As our 2 week loop around Morocco is coming to an end on Saturday, I have mixed emotions about leaving and moving on to the next adventure. First, this country is beautiful (benin in Arabic) by every definition of the term, from the hustle and bustle of the chaotic cities and medinas, the fresh air high up in the mountains, the deafening silence and feeling of being the only human in existence in the dunes of the Sahara, and the relaxed lifestyle of the Atlantic coast. Morocco has so much to offer, and I feel that it's a very underrated tourist destination. However, a central part to the Arab culture, which I'm having a very hard time adjusting to, is the overriding power that men have over women and how hidden women are both literally and figuratively in society. These ideals make leaving Morocco much easier, and even give me a twinge of excitement, because I'm so over feeling like livestock.
Everything I've read and heard about this country have fascinated me forever - the lifestyle, the food, the city life, landscapes, the Sahara, etc. I was fully aware beforehand that this is a very conservative culture, and to be sure to pack and wear appropriate clothes (i.e. long skirts, pants, and sweaters even in the 85+ degree heat). What I didn't expect was the gawking, long gross stares, and crude remarks made by the vast majority of men every single time we stepped foot on the street. There were so many amazing locals that we've met in this country, so open and welcoming, passionate about their country's people and history, and always ready to offer us a glass of mint tea with open arms. I loved that they wanted to create the best impression on two American female backpackers just eager to discover and learn about a completely different lifestyle. Many instances changed my opinion about this however. One night after taking a cooking class accompanied by a fantastic dinner (I'm now a pro tagine maker!) in Chefchaouen, a beautiful town in the mountains, we were walking in the dark just trying to make our way home, when we passed by a traditional cafe. Side note: around 7pm until late at night, it is traditional that men gather at outdoor cafes to drink mint tea with their friends with absolutely no women in sight at the establishments. There is really NOTHING for women to do publicly after about 8pm because restaurants start closing down, and what Americans would perceive as a bar is only allowed for men...unless you're a prostitute. Anyways, as we walked by a normal male-only cafe, one of the men called out "sluts!" as we walked by in English, not even in Arabic. I kept walking, but Michelle, being the instigator that she is, turned around and gave him the "what the hell?" look, to which he responded with the "yes, I'm talking to you" look. Yes we were out after dark and the only women on the street, but excuse me? We weren't doing anything suggestive except walking home. This really irked me and unfortunately will leave a bad impression about the country on me, despite all of the beautiful people we met.
Women are simply hidden all the time, behind their hijab scarves, in their homes, we rarely saw any female store/shop owners, no waitresses, only maids at our casbahs and restroom attendants. This seriously makes me cringe, I'm not a commodity. Anyone who knows me well knows that I'm not the biggest kids person, but I feel that I connected with children we came across in Morocco more so than anyone else. While wandering through the absolutely insane medina in Fes, we saw a classroom of seven 2-6 year olds and all stuffed into the room to hear them sing to us. They sweetly chanted verses from the Koran, and sang twinkle twinkle, and Foire Joque. It was honestly an emotional experience because these boys and girls seemed so innocent, their minds not jaded by gender responsibilities and stereotypes yet. Another moment that struck me was in the Sahara Desert. After our camel trek to camp for the night, we hiked up a few dunes and sand boarded down and did this for a couple hours while watching the sunset from the top. It was gorgeous, the colors lighting up the sky and casting shadows in the sand that we could see for ages. Then a young boy and girl joined us at the top, but kept their distance. They played with a ball, and the boy had a bag full of small toy camels. They were part of the Berber camp down below (the indigenous people of Northern Africa) and I was immediately drawn to them. I went over to them and started saying small words in English which they didn't understand obviously, they don't go to school and only know the Berber language and maybe a little Arabic and French. I helped the boy line up his toy camels and preceded to take probably my favorite picture I've ever captured on my GoPro which is below. Again, it was their innocence to the world that captivated me, and I'm curious to find out how and when their lives will be shaped by their culture's ideals eventually.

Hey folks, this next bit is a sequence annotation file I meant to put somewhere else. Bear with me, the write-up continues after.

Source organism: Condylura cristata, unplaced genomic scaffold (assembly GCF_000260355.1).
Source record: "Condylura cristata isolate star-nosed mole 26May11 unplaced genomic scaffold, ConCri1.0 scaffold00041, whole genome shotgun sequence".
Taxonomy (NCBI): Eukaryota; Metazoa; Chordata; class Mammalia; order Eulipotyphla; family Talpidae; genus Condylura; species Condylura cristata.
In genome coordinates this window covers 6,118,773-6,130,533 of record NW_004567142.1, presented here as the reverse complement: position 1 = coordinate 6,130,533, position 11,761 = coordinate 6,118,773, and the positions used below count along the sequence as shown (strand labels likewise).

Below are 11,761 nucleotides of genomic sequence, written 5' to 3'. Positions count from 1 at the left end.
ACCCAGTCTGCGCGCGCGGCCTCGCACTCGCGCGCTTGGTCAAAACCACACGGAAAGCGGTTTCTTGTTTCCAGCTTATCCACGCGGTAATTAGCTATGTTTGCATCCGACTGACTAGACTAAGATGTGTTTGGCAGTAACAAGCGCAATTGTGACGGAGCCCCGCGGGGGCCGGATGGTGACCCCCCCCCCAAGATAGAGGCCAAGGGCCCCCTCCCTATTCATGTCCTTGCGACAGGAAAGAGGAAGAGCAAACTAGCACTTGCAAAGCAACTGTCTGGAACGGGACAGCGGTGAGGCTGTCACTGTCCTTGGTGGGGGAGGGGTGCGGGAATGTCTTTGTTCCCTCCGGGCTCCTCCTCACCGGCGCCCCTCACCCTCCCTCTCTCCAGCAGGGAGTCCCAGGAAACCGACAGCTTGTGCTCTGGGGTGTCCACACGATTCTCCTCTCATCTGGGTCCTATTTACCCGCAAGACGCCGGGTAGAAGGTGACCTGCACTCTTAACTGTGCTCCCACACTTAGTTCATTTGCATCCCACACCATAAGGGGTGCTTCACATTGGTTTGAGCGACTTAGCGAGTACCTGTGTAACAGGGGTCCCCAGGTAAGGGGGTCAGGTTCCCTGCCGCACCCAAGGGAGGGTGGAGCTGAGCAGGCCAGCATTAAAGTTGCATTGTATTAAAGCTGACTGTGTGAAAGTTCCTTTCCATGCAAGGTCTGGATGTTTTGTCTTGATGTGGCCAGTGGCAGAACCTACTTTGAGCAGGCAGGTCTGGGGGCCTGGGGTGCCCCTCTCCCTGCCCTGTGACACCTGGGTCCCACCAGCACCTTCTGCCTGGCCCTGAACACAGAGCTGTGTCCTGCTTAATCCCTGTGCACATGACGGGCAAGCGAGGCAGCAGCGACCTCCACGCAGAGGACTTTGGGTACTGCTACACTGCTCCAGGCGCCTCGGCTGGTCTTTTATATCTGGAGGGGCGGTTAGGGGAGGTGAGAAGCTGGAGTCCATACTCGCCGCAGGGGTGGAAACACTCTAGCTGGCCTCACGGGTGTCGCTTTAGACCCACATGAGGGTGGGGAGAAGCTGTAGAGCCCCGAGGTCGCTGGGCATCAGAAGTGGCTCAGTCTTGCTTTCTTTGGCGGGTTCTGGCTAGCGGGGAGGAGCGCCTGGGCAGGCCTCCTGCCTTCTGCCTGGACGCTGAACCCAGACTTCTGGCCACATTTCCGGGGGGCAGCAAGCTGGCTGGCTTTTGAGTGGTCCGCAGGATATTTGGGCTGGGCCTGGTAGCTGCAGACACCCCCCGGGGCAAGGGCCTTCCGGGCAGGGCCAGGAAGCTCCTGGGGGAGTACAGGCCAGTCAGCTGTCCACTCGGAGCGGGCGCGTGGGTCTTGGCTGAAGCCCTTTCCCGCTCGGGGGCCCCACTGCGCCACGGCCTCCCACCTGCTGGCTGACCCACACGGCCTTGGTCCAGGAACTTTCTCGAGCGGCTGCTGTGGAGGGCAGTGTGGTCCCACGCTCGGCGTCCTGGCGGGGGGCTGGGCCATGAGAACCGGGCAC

Traveling to another country that is different in culture, ideals, and religion is a step that many people don't take, but when you do, you must be sensitive to everything, including dress, customs, habits, and much more. Immersing yourself means becoming one with the culture you're in, and adapting to their beliefs. I've been trying since day one in Morocco, and I still am, but I just can't adjust to how aggressive the men are and the submissiveness of women. Leaving our hotels to explore the cities became a project of watching our backs at all times. Talking to locals in bars is one of my favorite things to do when traveling, and we weren't allowed to participate in any of this. My personality completely clashes with their cultural beliefs. Though I did come across some great people, it was hard to fully immerse myself here, simply because I just wasn't allowed to. At least the children we played with were accepting. Cheers to hoping that Portugal is different.